How Martial Law In America Will Affect You
By: Wendy McElroy
Tue, Aug 6, 2013
Martial law occurs when the military or militarized law enforcement replaces civilian authorities in order to impose military rule during an emergency. Civil liberties are suspended. In the United States, a pivot point that signals martial law is the suspension of habeas corpus – the right to a hearing on whether an imprisonment is lawful. In practice, habeas corpus means a person cannot be imprisoned without legitimate charges and due process. The U.S. Constitution recognizes the suspension of habeas corpus as an identifying feature of martial law in Article I, Section 9, “The Privilege of the Writ of Habeas Corpus shall not be suspended, unless when in Cases of Rebellion or Invasion the public Safety may require it.”
Obama is preparing to declare martial law in America. He may decide not to do so but it is a prepared option that requires nothing more than the say-so of one man. The necessary Executive Order has been authorized. The National Defense Resources Preparedness grants Obama power over “resources and services needed to support…plans and programs” in “the event of a potential threat to the security of the United States.” The grant of authority is so complete that it includes the ability to commandeer technology, industry, and the nation’s other resources down to its “”food resources, livestock resources, and the distribution of farm equipment and commercial fertilizer.”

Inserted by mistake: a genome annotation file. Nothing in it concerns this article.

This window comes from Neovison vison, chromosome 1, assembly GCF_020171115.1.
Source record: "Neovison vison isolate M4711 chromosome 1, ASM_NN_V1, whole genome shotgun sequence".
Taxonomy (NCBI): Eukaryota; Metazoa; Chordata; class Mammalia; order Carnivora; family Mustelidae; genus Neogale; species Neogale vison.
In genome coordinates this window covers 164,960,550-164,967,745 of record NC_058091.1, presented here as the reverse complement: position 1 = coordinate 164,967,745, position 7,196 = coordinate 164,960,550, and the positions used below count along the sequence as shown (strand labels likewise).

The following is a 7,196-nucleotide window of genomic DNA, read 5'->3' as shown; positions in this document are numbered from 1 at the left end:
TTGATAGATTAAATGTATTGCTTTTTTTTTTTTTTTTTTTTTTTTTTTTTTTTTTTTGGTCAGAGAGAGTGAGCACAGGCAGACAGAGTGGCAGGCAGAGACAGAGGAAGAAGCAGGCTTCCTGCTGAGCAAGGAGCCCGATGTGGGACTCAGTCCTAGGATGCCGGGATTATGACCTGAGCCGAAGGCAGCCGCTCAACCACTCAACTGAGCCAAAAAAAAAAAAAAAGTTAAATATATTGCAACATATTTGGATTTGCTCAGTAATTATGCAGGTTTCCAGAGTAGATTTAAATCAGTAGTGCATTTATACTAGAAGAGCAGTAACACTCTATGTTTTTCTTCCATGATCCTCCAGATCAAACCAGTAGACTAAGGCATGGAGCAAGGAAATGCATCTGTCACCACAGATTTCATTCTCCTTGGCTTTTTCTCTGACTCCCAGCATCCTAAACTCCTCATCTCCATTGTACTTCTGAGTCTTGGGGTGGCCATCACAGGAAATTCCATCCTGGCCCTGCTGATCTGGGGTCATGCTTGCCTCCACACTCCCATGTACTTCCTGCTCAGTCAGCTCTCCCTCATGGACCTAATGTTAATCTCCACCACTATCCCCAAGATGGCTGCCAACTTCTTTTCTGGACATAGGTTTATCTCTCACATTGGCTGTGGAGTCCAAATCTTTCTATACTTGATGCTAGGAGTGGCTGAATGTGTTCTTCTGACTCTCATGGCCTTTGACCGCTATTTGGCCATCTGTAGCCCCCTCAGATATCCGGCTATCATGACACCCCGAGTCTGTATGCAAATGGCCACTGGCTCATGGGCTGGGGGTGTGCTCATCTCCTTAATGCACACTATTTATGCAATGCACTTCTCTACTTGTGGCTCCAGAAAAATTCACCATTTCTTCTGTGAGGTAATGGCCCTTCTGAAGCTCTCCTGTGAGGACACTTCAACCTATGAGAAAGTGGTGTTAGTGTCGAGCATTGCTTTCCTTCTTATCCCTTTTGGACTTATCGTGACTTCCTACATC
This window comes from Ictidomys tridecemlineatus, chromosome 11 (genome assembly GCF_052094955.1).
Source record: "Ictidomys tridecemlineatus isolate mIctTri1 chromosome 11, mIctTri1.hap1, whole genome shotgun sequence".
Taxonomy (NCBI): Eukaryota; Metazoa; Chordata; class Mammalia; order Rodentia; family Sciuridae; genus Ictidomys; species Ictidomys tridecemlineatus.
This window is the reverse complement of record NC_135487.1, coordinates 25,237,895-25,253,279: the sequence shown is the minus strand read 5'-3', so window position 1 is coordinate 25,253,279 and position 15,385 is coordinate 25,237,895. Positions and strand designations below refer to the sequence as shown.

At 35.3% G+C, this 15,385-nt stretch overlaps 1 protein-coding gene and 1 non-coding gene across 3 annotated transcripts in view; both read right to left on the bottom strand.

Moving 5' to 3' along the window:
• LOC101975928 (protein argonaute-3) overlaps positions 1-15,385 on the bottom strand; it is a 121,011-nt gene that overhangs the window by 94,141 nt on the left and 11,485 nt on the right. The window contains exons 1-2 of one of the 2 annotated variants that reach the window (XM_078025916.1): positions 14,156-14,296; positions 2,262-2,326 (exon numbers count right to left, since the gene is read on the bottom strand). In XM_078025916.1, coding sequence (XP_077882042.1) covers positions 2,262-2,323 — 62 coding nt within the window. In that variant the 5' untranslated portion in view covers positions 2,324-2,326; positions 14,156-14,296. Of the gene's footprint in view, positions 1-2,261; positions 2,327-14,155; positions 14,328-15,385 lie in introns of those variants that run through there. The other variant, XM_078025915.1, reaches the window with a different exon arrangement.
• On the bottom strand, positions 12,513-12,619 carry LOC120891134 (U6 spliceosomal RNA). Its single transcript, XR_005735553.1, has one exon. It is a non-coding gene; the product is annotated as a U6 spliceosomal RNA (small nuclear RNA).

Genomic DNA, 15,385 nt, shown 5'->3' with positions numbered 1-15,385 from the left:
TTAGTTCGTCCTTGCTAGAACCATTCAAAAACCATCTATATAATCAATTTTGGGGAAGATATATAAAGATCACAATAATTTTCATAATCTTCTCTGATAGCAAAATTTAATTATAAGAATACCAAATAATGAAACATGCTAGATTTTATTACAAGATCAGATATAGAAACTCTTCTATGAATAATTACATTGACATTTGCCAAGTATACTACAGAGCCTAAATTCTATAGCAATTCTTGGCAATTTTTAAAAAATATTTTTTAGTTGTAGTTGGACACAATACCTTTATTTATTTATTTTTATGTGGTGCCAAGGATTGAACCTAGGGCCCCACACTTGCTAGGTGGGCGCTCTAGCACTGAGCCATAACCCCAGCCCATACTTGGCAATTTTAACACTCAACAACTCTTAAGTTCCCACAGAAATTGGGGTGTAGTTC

The legal framework for martial law is in place.
The signs are unmistakable. They include: Homeland Security recently purchased $1.6 billion worth of ammunition for domestic use by its 100,000+ armed enforcement agents; it also acquired thousands of military-style armored vehicles.
The clearest sign, however, is the National Defense Authorization Act – the federal legislation through which the budget and expenditures of the Department of Defense are specified each year. In 2012, Sec. 1021 of the act allowed the military to arrest and imprison an American on American soil without habeas corpus if he was deemed to have “committed a belligerent act or has directly supported such hostilities in aid of such enemy forces” (e.g. the Taliban). The 2013 act included the same provision. In short, the NDAA authorized indefinite detention without due process. The 2014 act is currently under debate. It would expand the military’s power over the civilian population through Sec. 1061 which is also known as Enhancement of Capacity of the United States Government to Analyze Captured Records. It authorizes the surveillance of an individual solely on the basis that he is or has been hostile to the United States. In short, the new NDAA would authorize indefinite surveillance.